Topic: Civic Duty
Robert Taft, the conservative Ohio senator who is a hero to many of today's conservatives, gave a speech at the Executive Club of Chicago in the aftermath of Pearl Harbor. There are a number of paragraphs that are just grand, but here's the best one, which is worth quoting in full:
As a matter of general principle, I believe there can be no doubt that criticism in time of war is essential to the maintenance of any kind of democratic government ... too many people desire to suppress criticism simply because they think that it will give some comfort to the enemy to know that there is such criticism. If that comfort makes the enemy feel better for a few moments, they are welcome to it as far as I am concerned, because the maintenance of the right of criticism in the long run will do the country maintaining it a great deal more good than it will do the enemy, and will prevent mistakes which might otherwise occur.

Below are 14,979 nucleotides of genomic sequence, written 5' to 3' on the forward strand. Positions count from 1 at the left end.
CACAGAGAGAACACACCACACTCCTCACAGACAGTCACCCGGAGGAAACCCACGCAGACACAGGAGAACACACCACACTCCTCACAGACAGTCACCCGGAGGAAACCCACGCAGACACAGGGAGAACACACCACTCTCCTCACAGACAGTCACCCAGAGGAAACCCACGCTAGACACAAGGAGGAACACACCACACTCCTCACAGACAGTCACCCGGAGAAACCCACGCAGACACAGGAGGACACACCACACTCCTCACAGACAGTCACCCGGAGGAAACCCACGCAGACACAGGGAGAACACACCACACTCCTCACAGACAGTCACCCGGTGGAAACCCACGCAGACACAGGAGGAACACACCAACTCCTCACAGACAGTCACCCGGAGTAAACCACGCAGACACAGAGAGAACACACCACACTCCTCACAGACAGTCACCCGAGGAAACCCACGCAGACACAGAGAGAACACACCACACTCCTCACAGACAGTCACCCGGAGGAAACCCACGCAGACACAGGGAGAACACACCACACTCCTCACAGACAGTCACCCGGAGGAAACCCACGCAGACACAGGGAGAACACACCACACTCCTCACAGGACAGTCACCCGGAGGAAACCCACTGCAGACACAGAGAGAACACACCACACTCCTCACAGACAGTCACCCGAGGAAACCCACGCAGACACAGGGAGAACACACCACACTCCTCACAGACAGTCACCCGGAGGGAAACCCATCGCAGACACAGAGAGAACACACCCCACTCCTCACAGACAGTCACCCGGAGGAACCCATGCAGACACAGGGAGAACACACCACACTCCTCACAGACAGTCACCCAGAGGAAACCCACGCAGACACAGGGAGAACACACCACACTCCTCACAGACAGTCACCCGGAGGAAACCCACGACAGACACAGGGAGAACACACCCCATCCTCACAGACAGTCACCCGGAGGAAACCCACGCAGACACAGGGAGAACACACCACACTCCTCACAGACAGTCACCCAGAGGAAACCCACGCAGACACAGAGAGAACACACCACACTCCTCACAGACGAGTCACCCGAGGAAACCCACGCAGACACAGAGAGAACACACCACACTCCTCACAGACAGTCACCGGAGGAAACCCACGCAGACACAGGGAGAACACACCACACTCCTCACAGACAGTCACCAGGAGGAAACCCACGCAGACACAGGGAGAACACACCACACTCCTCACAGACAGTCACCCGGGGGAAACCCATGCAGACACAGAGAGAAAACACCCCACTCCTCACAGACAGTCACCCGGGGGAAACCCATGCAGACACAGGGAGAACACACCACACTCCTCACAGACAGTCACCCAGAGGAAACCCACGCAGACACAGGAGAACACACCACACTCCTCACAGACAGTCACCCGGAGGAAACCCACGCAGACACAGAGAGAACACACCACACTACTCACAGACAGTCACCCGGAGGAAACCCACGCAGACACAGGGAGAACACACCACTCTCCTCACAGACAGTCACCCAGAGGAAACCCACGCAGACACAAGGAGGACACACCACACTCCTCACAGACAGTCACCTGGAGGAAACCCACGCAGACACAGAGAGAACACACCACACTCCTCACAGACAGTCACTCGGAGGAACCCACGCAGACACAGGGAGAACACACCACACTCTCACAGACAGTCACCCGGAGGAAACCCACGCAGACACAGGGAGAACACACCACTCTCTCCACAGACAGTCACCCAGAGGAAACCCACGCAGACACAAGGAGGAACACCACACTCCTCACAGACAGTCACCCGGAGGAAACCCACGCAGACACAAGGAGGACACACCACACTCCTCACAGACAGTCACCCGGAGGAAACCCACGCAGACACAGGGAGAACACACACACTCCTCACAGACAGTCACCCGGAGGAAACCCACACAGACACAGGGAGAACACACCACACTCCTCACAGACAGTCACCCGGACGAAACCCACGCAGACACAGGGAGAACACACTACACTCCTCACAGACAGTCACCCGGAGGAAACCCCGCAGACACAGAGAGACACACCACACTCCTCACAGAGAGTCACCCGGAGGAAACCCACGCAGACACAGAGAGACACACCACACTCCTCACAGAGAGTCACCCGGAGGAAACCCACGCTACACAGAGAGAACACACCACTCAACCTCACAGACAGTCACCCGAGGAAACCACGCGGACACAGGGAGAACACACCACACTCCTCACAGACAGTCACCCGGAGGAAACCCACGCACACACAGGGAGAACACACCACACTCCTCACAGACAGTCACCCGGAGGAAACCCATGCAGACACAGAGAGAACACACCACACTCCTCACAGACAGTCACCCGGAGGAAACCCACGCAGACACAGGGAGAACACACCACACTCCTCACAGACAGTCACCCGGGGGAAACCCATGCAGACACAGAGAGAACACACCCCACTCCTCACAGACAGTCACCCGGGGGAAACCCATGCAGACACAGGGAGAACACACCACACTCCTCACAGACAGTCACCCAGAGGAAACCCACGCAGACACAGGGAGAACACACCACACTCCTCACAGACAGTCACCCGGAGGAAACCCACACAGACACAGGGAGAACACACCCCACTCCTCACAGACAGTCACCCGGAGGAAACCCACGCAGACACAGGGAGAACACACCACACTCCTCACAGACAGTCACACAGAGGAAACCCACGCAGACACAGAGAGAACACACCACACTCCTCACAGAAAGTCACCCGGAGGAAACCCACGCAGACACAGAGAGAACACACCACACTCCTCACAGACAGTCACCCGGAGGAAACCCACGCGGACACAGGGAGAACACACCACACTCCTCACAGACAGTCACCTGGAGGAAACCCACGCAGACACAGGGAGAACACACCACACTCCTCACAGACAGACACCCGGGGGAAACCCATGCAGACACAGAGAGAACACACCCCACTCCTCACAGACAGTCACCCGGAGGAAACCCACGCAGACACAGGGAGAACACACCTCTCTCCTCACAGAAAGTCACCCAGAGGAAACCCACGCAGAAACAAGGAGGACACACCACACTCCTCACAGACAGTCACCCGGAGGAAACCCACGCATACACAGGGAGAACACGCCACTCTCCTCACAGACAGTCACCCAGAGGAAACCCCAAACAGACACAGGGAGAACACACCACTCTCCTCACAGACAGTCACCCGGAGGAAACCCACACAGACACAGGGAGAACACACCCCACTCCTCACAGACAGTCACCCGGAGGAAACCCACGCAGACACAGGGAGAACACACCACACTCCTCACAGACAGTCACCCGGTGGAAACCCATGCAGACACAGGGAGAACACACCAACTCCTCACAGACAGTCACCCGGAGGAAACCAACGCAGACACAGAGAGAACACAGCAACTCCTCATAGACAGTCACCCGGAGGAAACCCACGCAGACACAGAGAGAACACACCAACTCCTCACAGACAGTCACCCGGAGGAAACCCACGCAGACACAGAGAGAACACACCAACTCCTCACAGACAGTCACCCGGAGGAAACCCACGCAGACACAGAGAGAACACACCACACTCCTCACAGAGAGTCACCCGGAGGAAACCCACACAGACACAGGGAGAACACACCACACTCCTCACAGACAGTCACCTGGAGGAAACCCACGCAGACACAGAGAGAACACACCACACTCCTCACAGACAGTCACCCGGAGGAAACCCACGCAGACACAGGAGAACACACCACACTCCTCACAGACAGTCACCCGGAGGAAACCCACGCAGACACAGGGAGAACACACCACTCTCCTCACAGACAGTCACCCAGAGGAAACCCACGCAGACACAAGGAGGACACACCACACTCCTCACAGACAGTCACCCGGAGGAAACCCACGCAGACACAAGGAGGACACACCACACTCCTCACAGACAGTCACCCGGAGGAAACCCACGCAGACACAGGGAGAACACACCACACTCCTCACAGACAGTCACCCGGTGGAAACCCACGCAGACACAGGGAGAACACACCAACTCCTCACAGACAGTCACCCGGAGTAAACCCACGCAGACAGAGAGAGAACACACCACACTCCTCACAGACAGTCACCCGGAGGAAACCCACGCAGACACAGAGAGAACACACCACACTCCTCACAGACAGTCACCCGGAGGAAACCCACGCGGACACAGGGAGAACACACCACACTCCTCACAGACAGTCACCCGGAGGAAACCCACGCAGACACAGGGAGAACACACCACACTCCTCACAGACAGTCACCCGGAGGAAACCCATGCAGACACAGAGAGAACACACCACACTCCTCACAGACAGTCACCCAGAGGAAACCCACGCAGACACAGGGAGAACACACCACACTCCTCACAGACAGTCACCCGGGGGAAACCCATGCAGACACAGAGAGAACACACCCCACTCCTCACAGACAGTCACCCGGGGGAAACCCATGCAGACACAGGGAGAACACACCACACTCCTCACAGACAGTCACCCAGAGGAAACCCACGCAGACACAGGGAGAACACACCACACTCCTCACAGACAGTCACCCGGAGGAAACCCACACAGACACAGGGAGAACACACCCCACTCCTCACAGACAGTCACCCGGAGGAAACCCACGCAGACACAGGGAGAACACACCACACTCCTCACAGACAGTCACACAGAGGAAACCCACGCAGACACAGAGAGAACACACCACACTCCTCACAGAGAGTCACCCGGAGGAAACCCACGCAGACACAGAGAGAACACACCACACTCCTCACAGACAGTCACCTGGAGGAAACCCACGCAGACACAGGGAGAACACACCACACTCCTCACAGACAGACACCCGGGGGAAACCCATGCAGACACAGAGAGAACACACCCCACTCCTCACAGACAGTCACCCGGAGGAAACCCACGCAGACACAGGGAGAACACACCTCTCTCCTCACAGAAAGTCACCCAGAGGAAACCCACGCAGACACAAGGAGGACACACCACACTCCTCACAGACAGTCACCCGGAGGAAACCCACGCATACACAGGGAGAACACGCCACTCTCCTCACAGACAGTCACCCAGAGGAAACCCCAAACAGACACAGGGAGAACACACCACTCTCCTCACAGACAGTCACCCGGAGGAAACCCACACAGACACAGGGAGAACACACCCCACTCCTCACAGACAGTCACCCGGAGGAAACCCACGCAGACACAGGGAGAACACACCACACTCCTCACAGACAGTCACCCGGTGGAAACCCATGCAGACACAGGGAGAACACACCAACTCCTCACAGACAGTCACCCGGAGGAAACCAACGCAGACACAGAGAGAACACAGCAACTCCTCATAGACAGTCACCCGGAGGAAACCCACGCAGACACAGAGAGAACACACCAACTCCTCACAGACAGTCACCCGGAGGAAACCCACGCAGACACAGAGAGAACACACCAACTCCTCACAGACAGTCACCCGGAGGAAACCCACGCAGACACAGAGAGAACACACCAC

Drink in those words. That's not William Fulbright two years into the Vietnam War. It's not Ted Kennedy last week. It's Mr. Republican, speaking -- when? Not mid-1943, or even March 1942. Taft delivered this speech ... on December 19, 1941!
That's right: Twelve days after the worst attack on American soil in the country's history, perhaps with bodies still floating in the harbor, the leader of the congressional opposition said to the president, we will question, we will probe, we will debate.
By Michael Tomasky
The AMERICAN Prospect online